By contrast, New Zealand continues to print blockbuster data releases indicating an economy overheating. A rate hike of 0.25% this week by the Reserve Bank on the 18th is highly likely and the only question is whether they indicate whether another two or three will occur this year in the statement. Unsurprisingly the NZD continues to outperform, particularly against low yielders like AUD and JPY.

There is an outside chance the RBNZ could go all in and hike by 0.50% on Wednesday and indicate more hikes to follow this year. In that case NZD/USD could well rally by 150+ points and AUD/NZD could fall by 200-300 points.


Japan releases Q2 GDP on Monday, but its impact will be zero as Q2 is now old news. The Trade Balance on Wednesday will be of slightly more interest, with CPI on Friday expected to remain at 0.10% in 25 years of business as usual. Talk that PM Suga will enact another $270 billion stimulus has not moved markets.

Japan equity markets continue to ignore the Covid-19 situation, like Australia, with local investors happy to slavishly follow Wall Street’s FOMO gnomes. That could change next week as the Covid-19 situation in Japan continues to go from bad to worse. Notably, a Tokyo health official stated that they had lost control of the situation in the city. Japan’s restriction measures have the consistency of wet paper, and if the government signals a tightening finally, equities and the Yen will suffer. Most likely they will continue to sit like possums in the headlights and analysis paralysis themselves to a standstill.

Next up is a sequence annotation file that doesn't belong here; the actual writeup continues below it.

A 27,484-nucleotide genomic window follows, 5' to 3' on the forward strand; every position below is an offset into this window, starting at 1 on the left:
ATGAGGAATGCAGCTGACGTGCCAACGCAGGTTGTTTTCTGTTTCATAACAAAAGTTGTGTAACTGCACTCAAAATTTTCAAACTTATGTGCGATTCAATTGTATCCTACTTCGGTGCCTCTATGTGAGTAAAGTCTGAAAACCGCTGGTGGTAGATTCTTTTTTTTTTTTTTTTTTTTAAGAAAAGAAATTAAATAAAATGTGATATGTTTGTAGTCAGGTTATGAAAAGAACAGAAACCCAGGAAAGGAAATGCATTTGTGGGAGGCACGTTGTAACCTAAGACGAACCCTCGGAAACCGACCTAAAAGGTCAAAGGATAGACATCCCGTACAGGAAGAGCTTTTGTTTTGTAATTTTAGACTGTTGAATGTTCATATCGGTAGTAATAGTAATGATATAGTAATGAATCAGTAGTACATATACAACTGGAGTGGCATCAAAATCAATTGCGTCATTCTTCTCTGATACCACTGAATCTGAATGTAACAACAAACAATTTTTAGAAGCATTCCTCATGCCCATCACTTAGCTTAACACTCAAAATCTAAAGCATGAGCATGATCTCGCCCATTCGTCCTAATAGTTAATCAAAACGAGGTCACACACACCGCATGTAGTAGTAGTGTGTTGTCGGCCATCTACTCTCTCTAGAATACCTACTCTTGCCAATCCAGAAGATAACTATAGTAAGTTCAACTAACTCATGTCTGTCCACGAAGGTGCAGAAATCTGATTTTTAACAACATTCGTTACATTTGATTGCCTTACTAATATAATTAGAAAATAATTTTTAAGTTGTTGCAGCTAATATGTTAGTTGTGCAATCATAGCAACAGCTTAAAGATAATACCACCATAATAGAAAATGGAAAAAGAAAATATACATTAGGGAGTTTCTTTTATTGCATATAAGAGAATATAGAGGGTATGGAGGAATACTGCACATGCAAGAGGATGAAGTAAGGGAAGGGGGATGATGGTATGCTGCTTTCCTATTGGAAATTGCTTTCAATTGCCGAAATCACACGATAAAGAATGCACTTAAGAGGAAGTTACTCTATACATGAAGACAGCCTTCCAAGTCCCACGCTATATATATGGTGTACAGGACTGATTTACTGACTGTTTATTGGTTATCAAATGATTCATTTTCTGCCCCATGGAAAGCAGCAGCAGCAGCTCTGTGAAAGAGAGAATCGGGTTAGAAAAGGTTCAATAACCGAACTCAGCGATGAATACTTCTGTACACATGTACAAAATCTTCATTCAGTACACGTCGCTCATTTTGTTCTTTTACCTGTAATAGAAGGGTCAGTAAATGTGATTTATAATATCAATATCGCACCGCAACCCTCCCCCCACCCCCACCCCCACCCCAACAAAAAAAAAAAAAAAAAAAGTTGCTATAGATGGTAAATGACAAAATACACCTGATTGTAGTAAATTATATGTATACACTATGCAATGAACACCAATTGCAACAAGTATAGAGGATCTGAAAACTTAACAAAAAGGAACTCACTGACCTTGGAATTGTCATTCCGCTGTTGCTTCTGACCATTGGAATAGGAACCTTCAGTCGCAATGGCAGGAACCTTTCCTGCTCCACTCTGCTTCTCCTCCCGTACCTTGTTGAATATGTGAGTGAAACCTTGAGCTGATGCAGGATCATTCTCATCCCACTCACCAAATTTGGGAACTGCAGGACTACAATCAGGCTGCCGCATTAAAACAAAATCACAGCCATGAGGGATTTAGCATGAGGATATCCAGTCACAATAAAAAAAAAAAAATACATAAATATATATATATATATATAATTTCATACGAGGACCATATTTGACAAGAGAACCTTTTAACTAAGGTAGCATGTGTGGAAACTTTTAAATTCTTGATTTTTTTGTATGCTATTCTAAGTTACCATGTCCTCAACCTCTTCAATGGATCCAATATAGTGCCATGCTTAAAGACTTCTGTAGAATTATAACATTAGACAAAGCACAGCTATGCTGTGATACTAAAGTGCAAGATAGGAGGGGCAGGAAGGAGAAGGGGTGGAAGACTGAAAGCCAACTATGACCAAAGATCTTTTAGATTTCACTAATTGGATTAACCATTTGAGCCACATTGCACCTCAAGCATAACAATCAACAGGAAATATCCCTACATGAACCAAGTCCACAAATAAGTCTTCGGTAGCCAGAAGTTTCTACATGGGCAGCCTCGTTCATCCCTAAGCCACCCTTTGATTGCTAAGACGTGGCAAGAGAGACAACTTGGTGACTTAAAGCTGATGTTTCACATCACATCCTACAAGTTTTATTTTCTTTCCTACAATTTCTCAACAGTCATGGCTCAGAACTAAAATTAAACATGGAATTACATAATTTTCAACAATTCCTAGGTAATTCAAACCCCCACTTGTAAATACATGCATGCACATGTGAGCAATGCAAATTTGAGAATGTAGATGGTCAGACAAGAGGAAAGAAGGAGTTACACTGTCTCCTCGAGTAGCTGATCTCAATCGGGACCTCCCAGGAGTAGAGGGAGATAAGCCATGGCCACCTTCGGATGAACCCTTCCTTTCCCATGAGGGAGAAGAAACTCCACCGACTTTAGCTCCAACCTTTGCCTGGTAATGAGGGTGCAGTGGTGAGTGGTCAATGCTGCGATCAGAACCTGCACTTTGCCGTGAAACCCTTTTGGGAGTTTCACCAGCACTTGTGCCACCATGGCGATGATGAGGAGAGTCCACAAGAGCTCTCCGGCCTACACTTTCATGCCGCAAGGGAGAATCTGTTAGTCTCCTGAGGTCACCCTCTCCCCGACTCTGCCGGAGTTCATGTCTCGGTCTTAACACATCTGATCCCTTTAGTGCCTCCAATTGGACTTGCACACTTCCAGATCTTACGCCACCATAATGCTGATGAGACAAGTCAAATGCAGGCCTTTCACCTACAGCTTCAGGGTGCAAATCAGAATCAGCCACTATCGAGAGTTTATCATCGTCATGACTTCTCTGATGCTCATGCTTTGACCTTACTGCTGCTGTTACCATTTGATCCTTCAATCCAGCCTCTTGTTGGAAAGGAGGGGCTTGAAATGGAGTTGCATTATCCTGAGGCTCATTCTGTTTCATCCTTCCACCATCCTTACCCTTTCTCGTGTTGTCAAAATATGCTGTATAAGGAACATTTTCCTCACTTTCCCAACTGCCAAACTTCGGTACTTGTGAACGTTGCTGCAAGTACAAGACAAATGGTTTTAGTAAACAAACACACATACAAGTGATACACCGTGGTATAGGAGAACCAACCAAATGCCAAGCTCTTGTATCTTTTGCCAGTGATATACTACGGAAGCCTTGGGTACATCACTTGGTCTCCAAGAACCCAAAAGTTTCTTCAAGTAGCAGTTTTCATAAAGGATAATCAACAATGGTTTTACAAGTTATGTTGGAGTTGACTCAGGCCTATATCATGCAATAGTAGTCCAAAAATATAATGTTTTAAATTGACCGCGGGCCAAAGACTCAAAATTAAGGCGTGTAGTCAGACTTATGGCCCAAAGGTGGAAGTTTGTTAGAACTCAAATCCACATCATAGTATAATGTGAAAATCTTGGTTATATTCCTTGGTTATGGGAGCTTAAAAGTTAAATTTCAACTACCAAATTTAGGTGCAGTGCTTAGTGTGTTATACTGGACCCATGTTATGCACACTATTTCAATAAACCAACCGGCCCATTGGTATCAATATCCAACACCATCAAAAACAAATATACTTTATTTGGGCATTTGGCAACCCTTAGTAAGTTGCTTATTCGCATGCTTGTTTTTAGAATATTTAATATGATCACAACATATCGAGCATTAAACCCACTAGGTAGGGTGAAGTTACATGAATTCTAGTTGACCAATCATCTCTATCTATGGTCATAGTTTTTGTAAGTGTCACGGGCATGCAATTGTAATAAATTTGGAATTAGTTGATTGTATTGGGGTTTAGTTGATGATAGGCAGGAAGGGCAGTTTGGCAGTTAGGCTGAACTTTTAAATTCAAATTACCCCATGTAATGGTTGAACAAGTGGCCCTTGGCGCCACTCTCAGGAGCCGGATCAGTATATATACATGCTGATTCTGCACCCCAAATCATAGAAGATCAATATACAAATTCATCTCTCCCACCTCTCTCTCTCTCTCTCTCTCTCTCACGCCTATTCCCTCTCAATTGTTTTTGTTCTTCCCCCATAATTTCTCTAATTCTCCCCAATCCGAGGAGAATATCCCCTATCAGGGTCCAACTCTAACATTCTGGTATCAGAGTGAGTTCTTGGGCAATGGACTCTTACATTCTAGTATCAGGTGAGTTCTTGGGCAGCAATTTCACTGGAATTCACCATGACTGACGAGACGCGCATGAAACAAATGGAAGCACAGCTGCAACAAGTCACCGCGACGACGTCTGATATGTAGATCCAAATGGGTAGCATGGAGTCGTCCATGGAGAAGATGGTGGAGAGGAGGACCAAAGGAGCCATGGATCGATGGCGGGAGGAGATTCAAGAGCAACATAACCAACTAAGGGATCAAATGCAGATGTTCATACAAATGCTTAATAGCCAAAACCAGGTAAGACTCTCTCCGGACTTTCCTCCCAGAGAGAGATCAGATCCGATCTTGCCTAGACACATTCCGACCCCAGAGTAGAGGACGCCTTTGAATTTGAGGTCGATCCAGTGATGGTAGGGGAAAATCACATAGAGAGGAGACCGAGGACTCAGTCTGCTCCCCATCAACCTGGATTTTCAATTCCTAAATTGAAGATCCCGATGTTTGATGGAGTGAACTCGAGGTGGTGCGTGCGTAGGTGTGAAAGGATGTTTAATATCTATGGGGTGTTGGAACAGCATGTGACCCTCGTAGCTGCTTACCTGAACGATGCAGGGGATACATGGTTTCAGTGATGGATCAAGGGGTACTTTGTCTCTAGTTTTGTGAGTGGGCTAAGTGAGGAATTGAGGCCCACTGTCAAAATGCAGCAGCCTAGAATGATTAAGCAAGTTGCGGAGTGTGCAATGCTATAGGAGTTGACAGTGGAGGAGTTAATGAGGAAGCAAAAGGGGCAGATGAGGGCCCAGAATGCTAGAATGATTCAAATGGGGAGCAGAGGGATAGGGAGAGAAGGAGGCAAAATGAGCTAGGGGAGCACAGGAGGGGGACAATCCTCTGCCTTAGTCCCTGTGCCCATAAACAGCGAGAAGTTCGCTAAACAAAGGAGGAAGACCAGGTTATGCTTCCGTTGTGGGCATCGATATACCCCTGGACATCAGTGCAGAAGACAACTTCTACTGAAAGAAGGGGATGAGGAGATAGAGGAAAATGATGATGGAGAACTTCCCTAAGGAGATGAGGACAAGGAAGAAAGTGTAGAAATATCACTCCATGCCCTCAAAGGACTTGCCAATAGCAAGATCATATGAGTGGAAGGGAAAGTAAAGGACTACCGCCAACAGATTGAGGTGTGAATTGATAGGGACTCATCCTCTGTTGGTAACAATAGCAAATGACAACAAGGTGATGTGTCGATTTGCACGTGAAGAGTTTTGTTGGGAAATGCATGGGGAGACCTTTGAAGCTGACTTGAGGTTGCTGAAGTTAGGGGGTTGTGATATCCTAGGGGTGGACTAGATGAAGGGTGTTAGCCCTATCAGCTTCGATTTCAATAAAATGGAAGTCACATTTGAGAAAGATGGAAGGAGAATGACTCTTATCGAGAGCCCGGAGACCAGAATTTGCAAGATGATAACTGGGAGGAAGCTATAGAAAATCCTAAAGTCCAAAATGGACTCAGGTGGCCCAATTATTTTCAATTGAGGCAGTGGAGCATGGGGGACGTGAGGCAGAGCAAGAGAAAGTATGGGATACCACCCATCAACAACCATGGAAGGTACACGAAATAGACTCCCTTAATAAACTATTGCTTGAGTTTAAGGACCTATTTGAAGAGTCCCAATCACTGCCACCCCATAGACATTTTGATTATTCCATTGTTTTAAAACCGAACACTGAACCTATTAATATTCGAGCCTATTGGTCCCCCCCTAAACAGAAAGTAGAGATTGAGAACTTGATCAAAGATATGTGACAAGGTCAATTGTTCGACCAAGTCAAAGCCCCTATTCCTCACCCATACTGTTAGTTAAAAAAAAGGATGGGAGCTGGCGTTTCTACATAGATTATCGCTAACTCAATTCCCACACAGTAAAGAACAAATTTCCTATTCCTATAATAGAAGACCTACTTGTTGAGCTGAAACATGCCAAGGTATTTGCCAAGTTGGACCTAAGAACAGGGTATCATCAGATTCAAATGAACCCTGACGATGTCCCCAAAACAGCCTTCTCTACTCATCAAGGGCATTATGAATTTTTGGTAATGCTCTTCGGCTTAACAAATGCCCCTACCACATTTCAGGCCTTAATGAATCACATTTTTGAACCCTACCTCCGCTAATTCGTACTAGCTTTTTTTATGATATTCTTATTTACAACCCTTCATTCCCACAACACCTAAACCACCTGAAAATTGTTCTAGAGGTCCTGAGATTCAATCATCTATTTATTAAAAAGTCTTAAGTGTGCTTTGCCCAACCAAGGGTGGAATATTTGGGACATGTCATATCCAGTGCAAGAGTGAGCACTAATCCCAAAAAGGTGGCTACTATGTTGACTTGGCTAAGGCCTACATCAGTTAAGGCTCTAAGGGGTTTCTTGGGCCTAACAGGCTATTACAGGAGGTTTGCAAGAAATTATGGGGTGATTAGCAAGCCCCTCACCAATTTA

USD/JPY has dissolved into a purely US/Japan interest rate differential play and the cross rallied sharply in the past week as US yields firmed notably. If US yields stay at present levels, USD/JPY may test 111.00 in the week ahead.

Economic Events

Local Start Date Country/Region Indicator Name Period Reuters Poll
16 Aug 2021 Japan GDP QQ Q2 0.2%
16 Aug 2021 Japan GDP QQ Annualised Q2 0.7%
16 Aug 2021 Japan GDP QQ Pvt Consmp Prelim Q2 -0.1%
16 Aug 2021 Japan GDP QQ Capital Expend. Q2 1.7%
16 Aug 2021 Japan GDP QQ External Demand Q2 -0.1%
16 Aug 2021 China (Mainland) Urban Investment (YTD)YY Jul 11.3%
16 Aug 2021 China (Mainland) Industrial Output YY Jul 7.8%
16 Aug 2021 China (Mainland) Retail Sales YY Jul 11.5%